SketchUp is a free beginner-friendly Computer Assisted Design (CAD) software that can create highly detailed, 3D printable architecture (i.e. houses), furniture (i.e. cabinets), and mechanical parts (i.e. drone propeller blades). Formerly owned by Google, SketchUp can cause some troubles when it comes to 3D printing, however. That’s why we put together with 3D printing manual featuring beginner-friendly tips on how to use SketchUp for preparing printable 3D models.
Basic facts about SketchUp
SketchUp is a rather user-friendly 3D modeling software that is easy to learn. It’s internal measurement system is precise and easy to use, making it a good choice for creating tightly fitted pieces (such as wheels, lids, hinges, swivel ball joints, and some types of action figure jointing.)
SketchUp also has useful 2D capabilities, such as creating blueprints from multiple angles and creating photo-realistic preview renders of your designs.
- Download Link: Via the official SketchUp website.
- Price: Free (for the Basic Version, used in this tutorial).
- You Will Need: A mouse with a click-wheel.
SketchUp is a great 3D modeling program good for:
- Architecture Design
- Furniture Design
- Mechanical part Design
- 3D Designs With Text (i.e. 2D logo design or 3D printed logos)
- Creating miniature scale houses, trains, and cars.
- Rendering (via add-ons) and creating designs that render well.
- Coloring and texturing items (you can use premade textures or upload your own.)
But it’s not super easy to 3D print with SketchUp:
- SketchUp doesn’t export files in .STL format (but has other popular export formats, like .OBJ and STL plugins are available).
- In order for 3D printers to be able to print SketchUp models, they need some preparation first.
- You’ll also find out that it’s difficult to create rounded, organic shapes (such as human faces) with SketchUp. You can make curved shapes and spheres, but this isn’t enough to easily make a realistic 3D human face. For these kind of operations 3D modeling software with more design freedom and sculpting options like Blender, ZBrush, Meshmixer, or Sculptris might make more sense.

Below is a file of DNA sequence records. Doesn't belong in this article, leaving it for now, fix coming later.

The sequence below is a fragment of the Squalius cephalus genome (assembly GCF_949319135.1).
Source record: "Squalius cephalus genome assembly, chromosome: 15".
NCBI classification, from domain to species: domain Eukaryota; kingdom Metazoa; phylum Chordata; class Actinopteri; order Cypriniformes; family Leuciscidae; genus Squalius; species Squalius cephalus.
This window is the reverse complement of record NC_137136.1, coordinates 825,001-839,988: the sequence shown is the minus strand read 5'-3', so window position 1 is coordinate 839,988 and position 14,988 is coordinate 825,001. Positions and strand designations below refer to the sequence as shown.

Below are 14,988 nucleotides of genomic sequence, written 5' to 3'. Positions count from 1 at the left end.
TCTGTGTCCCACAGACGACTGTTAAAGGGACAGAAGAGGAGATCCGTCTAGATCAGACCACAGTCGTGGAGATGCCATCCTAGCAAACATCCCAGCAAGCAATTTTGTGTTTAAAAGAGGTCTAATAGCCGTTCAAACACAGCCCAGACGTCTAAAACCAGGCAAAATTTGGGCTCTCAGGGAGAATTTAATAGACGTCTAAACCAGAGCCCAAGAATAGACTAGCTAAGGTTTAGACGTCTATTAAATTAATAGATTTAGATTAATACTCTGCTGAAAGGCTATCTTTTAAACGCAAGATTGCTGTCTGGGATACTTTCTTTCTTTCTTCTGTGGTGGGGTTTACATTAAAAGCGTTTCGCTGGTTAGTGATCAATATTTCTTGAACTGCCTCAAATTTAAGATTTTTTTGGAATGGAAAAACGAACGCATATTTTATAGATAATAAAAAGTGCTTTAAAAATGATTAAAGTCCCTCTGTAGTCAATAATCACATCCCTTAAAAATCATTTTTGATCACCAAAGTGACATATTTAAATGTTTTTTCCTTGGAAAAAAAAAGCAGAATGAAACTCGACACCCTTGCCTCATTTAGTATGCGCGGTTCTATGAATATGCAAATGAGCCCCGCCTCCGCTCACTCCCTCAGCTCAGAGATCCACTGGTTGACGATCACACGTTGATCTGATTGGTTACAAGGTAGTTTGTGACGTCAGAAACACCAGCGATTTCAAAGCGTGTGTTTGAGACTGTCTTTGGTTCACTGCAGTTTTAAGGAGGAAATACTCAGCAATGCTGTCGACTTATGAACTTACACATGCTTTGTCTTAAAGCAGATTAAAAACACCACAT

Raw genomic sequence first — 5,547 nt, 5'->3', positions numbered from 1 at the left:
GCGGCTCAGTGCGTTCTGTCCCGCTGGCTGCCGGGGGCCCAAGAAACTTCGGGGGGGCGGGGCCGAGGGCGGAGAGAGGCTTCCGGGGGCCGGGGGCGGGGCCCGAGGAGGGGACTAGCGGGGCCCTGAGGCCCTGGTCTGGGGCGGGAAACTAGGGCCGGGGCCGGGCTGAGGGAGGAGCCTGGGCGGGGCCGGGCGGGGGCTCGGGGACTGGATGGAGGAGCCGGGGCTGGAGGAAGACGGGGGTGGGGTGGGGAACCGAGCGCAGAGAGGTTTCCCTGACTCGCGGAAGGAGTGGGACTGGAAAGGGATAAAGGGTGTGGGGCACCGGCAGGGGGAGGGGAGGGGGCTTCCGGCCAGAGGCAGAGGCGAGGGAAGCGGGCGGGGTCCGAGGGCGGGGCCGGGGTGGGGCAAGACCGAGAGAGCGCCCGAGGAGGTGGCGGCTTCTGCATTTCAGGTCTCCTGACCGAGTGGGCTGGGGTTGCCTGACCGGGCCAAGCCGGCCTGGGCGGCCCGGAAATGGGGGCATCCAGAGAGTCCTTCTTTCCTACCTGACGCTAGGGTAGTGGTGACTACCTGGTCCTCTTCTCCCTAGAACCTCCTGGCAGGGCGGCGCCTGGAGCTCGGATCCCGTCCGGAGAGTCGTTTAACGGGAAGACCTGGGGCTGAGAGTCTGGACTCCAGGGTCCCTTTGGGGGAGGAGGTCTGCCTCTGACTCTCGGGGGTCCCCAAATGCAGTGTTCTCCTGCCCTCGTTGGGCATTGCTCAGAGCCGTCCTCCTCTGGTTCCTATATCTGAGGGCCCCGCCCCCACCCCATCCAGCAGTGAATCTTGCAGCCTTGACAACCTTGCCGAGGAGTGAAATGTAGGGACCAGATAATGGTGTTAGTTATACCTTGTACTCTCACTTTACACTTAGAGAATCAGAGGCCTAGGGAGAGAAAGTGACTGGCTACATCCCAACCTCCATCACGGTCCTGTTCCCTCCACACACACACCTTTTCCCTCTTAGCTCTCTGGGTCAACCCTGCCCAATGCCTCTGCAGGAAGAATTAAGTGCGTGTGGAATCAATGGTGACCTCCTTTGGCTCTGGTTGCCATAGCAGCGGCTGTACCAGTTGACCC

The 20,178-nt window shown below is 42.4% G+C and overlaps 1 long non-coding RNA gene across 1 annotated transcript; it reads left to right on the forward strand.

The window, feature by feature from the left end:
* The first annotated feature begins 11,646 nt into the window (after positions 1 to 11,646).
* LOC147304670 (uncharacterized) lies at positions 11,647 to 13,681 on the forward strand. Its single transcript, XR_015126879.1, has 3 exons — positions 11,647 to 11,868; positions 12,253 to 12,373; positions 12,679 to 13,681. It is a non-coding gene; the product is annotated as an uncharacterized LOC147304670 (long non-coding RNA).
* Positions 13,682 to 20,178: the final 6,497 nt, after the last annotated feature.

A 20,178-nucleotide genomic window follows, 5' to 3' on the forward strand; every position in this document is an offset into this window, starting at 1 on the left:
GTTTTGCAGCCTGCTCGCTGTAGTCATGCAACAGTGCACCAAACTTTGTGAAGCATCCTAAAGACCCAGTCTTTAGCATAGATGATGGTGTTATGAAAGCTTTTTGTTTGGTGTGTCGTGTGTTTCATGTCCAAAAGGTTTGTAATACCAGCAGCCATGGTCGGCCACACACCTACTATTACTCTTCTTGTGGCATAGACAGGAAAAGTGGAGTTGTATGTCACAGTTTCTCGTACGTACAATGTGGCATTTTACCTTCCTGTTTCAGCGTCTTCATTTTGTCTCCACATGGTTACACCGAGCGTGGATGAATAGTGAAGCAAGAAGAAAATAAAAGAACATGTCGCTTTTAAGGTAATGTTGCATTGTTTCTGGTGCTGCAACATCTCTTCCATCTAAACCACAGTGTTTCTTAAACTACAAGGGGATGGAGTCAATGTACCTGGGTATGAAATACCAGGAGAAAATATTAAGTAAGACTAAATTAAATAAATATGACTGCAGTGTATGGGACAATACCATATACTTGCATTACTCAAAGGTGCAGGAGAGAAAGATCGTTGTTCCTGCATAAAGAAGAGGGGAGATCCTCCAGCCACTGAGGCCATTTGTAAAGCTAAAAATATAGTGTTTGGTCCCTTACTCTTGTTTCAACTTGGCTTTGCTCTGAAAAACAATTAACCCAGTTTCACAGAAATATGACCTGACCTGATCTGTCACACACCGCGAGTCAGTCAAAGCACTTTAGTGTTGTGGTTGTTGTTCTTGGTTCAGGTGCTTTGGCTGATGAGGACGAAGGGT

SketchUp’s cool features:
- 3D Warehouse
Location: File => 3D Warehouse => Get Models
Share and download hundreds of user-uploaded, pre-made designs. Populate your 3D printed house with matching furniture!
- Extensions Warehouse
Basic features are, well, basic. Want to add in extra features, such as a “render engine” to generate photo-realistic previews of your work? This is the place to go.
- Follow Me Tool
The “Follow Me” tool creates a 3D object from a 2D silhouette by rotating the silhouette around itself. It is like a digital version of the classic “paper foldout,” only it creates an entirely solid object. It is a handy option for anything from chess pieces to rounded, 18th Century antique table legs.
SketchUp Keyboard Shortcuts
- Select Objects: The Black Arrow button in the upper far-left corner. Repeat to yourself: “I will not forget the black arrow’s existence. I need it to select things.” Click this arrow before selecting anything.
- Select Multiple Objects: Click the black arrow. Move it away from the menu, and toward the area where you build models. Hold down left mouse button. Drag your cursor across the screen until you see a bounding box. Drag the box around the area you wish to select.
- Undo: Ctrl+Z on Windows; Cmd + Z on Mac
- Redo: Ctrl+Y on Windows; Cmd Shift Z on Mac
- Zoom In/Out: Gently scroll up and down with the clickwheel in the middle of your mouse.
- Pan Around Object: Click down on the clickwheel. As you hold your finger down in this position, move your mouse back, forth, left, right, and so on.